Archive for August 2006

Ride #13 19.4 miles, 261.4 total

August 31, 2006

Another fantastic weather day, about 70°F, dry, little wind, and a clear blue sky. I had other priorities, but Dad really wanted to ride, and I’m glad we did. The chain fell off again; I don’t think the bike shop did anything about that when the bike went in a few weeks ago. Even so, we kept up a very good pace.

For the first time in a while, I did get a silly, made-up song stuck in my head. So I changed it to try and make up rhymes for a song I’m hoping to write for a podcast I like. I jotted down three good ideas after the ride!

Link- Thought-provoking essay on mankind’s connection to the night sky

August 31, 2006

Star Trails Over Namibia UniverseToday.com has a wonderful, thought-provoking essay on the relationship our species has had with the night sky for tens of thousands of years, before the invention of the light bulb last century. I recommend it highly.

(Image Credit: “Star Trails Over Namibia” by Josch Hambsch.)

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Link- A Meteoroid hits the Moon, and NASA’s got the movie to prove it!

August 30, 2006

On May 2, 2006, a meteoroid impacted the Moon in the Sea of Clouds, and NASA somehow had a 10″ telescope recording video at the time. The impact produced an explosion equivalent to 4 tons of TNT, and judging from the movie, it hit in the shaded portion of the Moon and was easily visible.

Check out this NASA web site to see the impact for yourself, and read up on some of the science and history behind the observation. It turns out that this wasn’t the first recorded Moon strike, but so far it is the best.

Scientists are working on automating the process of finding Moon strike movies. Currently it takes a person to view the video tape, preferably slowed down, to find the speedy flashes. In future, a computer could do this tedious work, and much faster.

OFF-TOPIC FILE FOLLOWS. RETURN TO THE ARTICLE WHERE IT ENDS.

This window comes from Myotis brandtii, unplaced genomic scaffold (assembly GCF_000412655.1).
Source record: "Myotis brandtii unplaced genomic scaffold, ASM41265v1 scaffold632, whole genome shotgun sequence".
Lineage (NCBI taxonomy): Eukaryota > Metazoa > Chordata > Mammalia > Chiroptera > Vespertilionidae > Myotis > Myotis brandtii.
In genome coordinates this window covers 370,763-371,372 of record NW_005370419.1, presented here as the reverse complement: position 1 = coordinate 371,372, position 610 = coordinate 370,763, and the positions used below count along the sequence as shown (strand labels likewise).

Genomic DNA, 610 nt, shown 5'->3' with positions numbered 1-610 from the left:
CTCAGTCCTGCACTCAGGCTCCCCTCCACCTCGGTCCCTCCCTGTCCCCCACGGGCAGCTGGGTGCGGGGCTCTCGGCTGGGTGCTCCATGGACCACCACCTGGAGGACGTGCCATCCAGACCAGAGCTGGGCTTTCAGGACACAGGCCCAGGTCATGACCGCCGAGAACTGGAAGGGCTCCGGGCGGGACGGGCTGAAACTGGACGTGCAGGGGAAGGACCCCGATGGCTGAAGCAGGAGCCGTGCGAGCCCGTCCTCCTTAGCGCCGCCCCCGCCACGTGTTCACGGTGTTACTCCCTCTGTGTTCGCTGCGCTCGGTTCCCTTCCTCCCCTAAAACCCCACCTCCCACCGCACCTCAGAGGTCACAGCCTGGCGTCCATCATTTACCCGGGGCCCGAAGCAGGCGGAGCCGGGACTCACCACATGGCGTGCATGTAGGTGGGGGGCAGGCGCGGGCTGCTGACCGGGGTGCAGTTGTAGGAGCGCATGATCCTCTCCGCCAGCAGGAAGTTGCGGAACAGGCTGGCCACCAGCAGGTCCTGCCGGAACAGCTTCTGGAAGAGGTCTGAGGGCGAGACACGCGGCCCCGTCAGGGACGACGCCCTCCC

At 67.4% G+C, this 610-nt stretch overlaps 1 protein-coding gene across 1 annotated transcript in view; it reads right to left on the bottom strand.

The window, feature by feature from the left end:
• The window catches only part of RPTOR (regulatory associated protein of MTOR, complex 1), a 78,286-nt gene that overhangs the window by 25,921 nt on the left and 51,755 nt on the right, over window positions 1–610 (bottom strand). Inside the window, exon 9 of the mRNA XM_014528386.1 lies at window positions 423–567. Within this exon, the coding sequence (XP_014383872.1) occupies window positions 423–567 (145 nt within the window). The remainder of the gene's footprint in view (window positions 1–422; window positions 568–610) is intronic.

For DirecTV subscribers: free Starz SuperPak, September 14-17 2006

August 29, 2006

Read here for more details.

UPDATE 8/30/06: I corrected the dates from 9/15-9/18 to 9/14-9/17.

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Link: How Big Are We? (Updated 8/29/06)

August 29, 2006

Here are a series of pictures that show the relative sizes of our local planets and stars. If you’ve ever considered yourself an infinitesimal dot in a vast universe, this will give you some small idea how right you are! Keep in mind when viewing the images that you’re seeing only objects from our local galactic neighborhood, and that it would be even more mind-blowing if we included some sense of relative distances!

Update 8/29/06: Here is another page with the same theme, but limited to the solar system. There are three wonderful photographs, and some thoughtful writing and reader comments as well.

Link- “US Airways to place ads on sickness bags.” I wanna fwow up.

August 28, 2006

(Disclosure: I used to work as a producer/director in advertising, and I tried to make TV ads that were fun to watch, rather than repetitive and oppressive. That was a long time ago.)

I am sick and tired of advertising. I can’t go out without being surrounded by it, whether it’s dealer logos on the backs of cars, whole cars re-painted with a brand name on every surface, billboards, small planes dragging ads through the air… Even in stores, they have blinking LEDs to attract my attention to ads, ads on the floor so I can’t avoid them by looking down, and soon, ads on fresh fruit. There are ads on self-serve gasoline nozzles and on LCDs in the pumps, ads a foot from your face when using a public bathroom (some even with color LCD and sound), and more. In researching this, I found an article about elevator advertising, which detailed even more kinds of intrusive ads I hadn’t even thought of.

Now, ads on barf bags. At first I thought it was a joke. I thought, what’s next, toilet paper? I found out, yes, toilet paper is already used for advertising. How far into one’s private life moments do marketers intend to pry? Who is getting to paid to think of this stuff? Does anyone believe that, after emptying one’s stomach contents into a bag, the victim of airsickness is going to look weakly at the side of the now-warm, squishy bag, and think, “You know, I should really get that HDTV?”

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Link- CNN’s Dr. Sanjay Gupta’s story: When reporting and real life meet

August 27, 2006

I found Dr. Gupta’s story moving as well as informative. I don’t want to give too much away, but he was in Iraq to report on medical advances on the battlefront when he unexpectedly got drawn in to, well, the war itself, in a very immediate way. He got much more than he bargained for by the time he came home.